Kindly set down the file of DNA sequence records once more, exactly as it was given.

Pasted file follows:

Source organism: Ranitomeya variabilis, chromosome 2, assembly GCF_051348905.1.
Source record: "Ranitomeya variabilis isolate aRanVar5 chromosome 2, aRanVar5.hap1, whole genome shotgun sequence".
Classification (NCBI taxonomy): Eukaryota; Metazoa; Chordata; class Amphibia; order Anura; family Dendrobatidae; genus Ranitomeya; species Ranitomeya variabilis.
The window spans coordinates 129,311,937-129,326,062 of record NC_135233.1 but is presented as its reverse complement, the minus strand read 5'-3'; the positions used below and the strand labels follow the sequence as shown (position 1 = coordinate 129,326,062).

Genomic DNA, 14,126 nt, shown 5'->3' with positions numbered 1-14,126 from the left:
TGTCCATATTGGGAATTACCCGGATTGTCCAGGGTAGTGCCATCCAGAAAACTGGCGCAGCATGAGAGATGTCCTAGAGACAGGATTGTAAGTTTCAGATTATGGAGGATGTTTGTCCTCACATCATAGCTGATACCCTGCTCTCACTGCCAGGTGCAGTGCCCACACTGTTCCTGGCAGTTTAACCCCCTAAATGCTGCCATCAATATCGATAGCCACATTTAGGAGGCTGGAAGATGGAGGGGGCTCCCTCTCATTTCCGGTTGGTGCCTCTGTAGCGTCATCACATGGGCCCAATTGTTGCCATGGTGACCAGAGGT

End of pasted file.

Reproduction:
Source organism: Ranitomeya variabilis, chromosome 2, assembly GCF_051348905.1.
Source record: "Ranitomeya variabilis isolate aRanVar5 chromosome 2, aRanVar5.hap1, whole genome shotgun sequence".
Classification (NCBI taxonomy): Eukaryota; Metazoa; Chordata; class Amphibia; order Anura; family Dendrobatidae; genus Ranitomeya; species Ranitomeya variabilis.
The window spans coordinates 129,311,937-129,326,062 of record NC_135233.1 but is presented as its reverse complement, the minus strand read 5'-3'; the positions used below and the strand labels follow the sequence as shown (position 1 = coordinate 129,326,062).

Genomic DNA, 14,126 nt, shown 5'->3' with positions numbered 1-14,126 from the left:
TGTCCATATTGGGAATTACCCGGATTGTCCAGGGTAGTGCCATCCAGAAAACTGGCGCAGCATGAGAGATGTCCTAGAGACAGGATTGTAAGTTTCAGATTATGGAGGATGTTTGTCCTCACATCATAGCTGATACCCTGCTCTCACTGCCAGGTGCAGTGCCCACACTGTTCCTGGCAGTTTAACCCCCTAAATGCTGCCATCAATATCGATAGCCACATTTAGGAGGCTGGAAGATGGAGGGGGCTCCCTCTCATTTCCGGTTGGTGCCTCTGTAGCGTCATCACATGGGCCCAATTGTTGCCATGGTGACCAGAGGT